Few table fish come close to the firm flesh of the flathead, and few fish hit a lure harder in shallow water, flathead fishing is an exciting activity that can produce huge fish in knee deep water, or a fantastic feed that’s hard to beat. In this guide we will be covering the basics of flathead fishing, including where to find them, what baits to use and how to work lures for one of Australia’s most popular table fish.


Flathead can be found Australia wide, with different species found in different locations, the monster flathead you often see photos of are usually Dusky flathead, a species occurring predominately along the Eastern coast of Australia from Gippsland, Victoria all the way up to northern Queensland. Other species of flathead occur around the entirety of this great country, they are not picky about their habitats, and can be caught from beaches to estuaries to bay fishing from a boat. As these are landbased guides we will be focusing on the estuarine variety, beach flathead are best caught using a standard paternoster surf rig with pilchard or squid for bait, and are not targeted as often as their estuarine counterparts.

For a more localised guide to finding flathead, we will need to turn to our powers of observation, flathead are an interesting fish, as they are not only sit-and-wait ambush predators, they are also highly mobile, manoeuvring their way around systems as the tide, light levels and water temperatures change. Flathead will ambush prey from a plethora of areas, ranging from sandy flats, to rocky bottoms and the edges of drop-offs, the best place to find flathead will consist of a combination of these features, a sandy area broken up by structure and featuring one or more drop offs will be sure to hold our target species. However, an area consisting of only one of these features can also be dynamite territory, if you see sandy banks, drop offs or broken ground, you’ll most likely find flathead.

Releasing this lovely dusky flathead back to her sandy gravel patch


Lure fishing for flathead has branched off from by-catch and become a hugely popular sport, many anglers begin their lure fishing expedition with the humble flathead, and this is due to the fact that flathead will eat pretty much any lure you throw at them. From surface lures, to plastics, to hardbodies, vibes and even fly, flathead are not picky eaters, this is not to say that some lures don’t work better than others, lures that stay in the strike zone longer and allow for slow retrieves are your best bet. Soft plastics and vibes are the two most popular lures for flathead, this is due to the fact that they hold close to the bottom where the flathead wait, and are both retrieved with plenty of pauses, allowing for these patient fish to swoop in. I personally love using hardbodied lures for flathead, and jerkbaits such as the Rapala Shadow Rap can be fished lethargically, holding their position in the water and allowing for pauses of indiscriminate duration, if the fishing is slow, an erratic lure coming to a holt and fading for a ten second pause is sure to tempt even the laziest of fish. For deeper water, crank baits and plastics are the better option, 1/8 oz jigheads paired with 3”plastics offer the perfect balance of medium sink rate and depth penetration, 1/4 oz may be necessary if the water is high flow such as what is found in areas like Warneet Pier or Corinella. I recommend 4-8lb main line paired with 8-20lb leader for lure fishing, this will vary depending on the size of fish you are after, 20lb leader is overkill for 30-60cm flathead, whereas 8lb leader has the potential to be shredded by a 90cm model.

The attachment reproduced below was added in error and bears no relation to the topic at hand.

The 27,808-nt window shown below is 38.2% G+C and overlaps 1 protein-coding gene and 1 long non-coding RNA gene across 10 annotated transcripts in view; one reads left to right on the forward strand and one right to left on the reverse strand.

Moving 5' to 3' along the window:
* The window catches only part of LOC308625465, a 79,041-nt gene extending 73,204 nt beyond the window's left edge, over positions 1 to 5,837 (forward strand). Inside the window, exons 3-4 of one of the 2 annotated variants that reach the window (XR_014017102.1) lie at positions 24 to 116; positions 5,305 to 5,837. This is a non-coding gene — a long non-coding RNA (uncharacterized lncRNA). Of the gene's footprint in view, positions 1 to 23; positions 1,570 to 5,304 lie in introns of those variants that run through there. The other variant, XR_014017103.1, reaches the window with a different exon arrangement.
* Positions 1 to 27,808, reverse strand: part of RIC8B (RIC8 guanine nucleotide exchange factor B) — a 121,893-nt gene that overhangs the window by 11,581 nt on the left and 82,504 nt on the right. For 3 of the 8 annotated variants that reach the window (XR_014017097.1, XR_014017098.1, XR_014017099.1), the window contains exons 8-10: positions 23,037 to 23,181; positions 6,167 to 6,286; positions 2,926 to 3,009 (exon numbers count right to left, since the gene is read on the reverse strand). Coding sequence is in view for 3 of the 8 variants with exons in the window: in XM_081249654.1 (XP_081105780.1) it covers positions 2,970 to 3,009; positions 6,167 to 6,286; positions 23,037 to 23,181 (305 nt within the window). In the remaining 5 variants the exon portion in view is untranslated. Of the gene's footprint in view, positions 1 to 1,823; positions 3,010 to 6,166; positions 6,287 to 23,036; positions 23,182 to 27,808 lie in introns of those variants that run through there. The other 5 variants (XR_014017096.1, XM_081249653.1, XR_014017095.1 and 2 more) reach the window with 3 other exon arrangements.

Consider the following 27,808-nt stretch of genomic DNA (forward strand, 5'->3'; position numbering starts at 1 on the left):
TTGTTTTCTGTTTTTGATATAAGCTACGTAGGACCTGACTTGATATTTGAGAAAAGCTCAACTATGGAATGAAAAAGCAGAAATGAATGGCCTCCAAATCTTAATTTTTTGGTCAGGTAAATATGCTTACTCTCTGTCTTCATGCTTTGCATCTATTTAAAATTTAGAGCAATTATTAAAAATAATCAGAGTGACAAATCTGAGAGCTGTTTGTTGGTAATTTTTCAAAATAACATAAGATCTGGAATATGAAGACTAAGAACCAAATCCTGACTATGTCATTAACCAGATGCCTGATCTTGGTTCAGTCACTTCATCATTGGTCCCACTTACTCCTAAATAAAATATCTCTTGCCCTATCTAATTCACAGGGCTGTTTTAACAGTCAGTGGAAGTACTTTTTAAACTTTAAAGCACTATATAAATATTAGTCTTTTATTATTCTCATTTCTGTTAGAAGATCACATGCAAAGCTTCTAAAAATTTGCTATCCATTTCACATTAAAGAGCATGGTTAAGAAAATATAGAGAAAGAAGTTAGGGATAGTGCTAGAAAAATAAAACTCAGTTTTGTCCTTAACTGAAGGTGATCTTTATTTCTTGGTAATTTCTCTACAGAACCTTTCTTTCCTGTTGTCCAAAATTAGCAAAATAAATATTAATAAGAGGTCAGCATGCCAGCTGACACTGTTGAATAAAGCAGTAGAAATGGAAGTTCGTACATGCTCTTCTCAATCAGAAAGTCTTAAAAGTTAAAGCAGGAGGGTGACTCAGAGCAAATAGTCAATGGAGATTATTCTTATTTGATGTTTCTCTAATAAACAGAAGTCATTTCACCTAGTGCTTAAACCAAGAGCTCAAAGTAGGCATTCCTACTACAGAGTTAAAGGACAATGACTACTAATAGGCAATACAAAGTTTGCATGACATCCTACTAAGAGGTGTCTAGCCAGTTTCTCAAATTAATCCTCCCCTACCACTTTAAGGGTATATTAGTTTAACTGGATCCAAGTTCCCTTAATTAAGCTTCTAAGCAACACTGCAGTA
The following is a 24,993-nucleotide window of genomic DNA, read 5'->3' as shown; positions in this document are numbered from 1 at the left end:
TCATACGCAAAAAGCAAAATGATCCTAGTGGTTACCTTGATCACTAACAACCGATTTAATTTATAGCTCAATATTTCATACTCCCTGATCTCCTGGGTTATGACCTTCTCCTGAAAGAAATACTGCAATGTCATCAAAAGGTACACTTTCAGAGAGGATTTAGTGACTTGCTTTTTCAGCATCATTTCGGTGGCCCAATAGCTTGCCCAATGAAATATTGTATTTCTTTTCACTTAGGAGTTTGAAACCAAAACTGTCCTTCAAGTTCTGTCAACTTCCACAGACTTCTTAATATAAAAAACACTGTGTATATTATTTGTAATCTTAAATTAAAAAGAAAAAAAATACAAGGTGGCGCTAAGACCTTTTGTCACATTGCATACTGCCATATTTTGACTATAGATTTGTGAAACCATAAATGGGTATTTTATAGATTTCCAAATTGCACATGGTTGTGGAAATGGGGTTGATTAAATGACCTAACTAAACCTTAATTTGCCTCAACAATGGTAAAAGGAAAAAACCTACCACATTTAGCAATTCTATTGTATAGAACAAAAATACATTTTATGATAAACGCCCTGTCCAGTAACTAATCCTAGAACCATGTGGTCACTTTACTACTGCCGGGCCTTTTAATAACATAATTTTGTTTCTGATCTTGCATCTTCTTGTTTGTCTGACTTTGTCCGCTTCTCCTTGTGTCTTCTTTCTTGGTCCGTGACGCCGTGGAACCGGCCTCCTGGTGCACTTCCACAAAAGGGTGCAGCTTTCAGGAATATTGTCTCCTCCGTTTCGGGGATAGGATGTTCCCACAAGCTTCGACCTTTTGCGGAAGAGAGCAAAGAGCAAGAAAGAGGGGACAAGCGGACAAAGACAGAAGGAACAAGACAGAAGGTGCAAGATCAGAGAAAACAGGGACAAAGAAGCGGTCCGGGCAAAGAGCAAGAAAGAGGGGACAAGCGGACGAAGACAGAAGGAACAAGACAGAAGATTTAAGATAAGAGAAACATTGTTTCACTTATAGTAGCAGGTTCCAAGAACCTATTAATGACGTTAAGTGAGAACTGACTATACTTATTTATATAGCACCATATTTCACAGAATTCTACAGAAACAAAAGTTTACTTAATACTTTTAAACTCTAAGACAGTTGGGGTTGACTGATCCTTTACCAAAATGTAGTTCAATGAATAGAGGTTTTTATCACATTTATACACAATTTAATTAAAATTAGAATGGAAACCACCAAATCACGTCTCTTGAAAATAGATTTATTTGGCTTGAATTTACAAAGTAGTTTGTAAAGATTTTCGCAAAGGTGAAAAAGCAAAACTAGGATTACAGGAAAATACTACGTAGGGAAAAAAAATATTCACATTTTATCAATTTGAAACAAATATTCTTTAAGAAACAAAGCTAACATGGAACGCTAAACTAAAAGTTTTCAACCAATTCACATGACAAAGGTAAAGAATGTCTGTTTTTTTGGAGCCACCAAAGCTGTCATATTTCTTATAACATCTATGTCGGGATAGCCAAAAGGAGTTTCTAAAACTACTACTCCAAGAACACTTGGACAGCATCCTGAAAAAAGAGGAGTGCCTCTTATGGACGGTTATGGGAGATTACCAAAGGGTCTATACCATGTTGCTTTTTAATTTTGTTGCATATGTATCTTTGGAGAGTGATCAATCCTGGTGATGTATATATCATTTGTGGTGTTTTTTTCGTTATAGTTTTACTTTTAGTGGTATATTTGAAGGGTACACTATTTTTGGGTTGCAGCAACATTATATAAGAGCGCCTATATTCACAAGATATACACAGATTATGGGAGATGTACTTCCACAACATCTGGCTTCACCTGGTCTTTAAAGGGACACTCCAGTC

Flatties will happily take lures and plastics presented around areas of structure such as these pontoon platforms


Flathead are by no means a fussy fish, they will take anything from dirty old pilchards, to fresh prawn and pippies, I have even caught about five consecutive flathead on the same piece of squid I found stuck to a pier after running out of bait! Location is the important factor here, both in where you’re fishing and where your bait is positioned in the water. For casts close to you and in shallower water, I prefer a running sinker rig, but when casting further a paternoster rig will allow more bite response, an extra bait, and the angle of the line will allow both baits to dangle just off the bottom for hungry flathead to see. Size 6 up to 2/0 hooks are best for these fish depending on the size of flathead you’re chasing, with suicide and long shank hooks being my favourite patterns. Make sure your baits are aimed around rocky areas with sandy patches in between, as well as drop offs and channels in locations where these are available. As with all bait fishing, a sinker just heavy enough to hold bottom is best, and a leader of 15lb is recommended in case a toothy lizard is hooked deep and risks shredding your leader!

Flathead have been targeted by anglers for years, and are one of Australia’s most popular family fishing species, as well as one of our favourite table fish. Over the years there have been countless methods for catching flathead found, they are a great beginner’s fish for lure and plastic anglers, and there are many techniques that I couldn’t squeeze into this guide! A rewarding fish with a good fight and great taste, flathead are a joy to catch for all Aussie anglers.

Good sized flathead always make for a great fishing day and an even better feed

Leave a Reply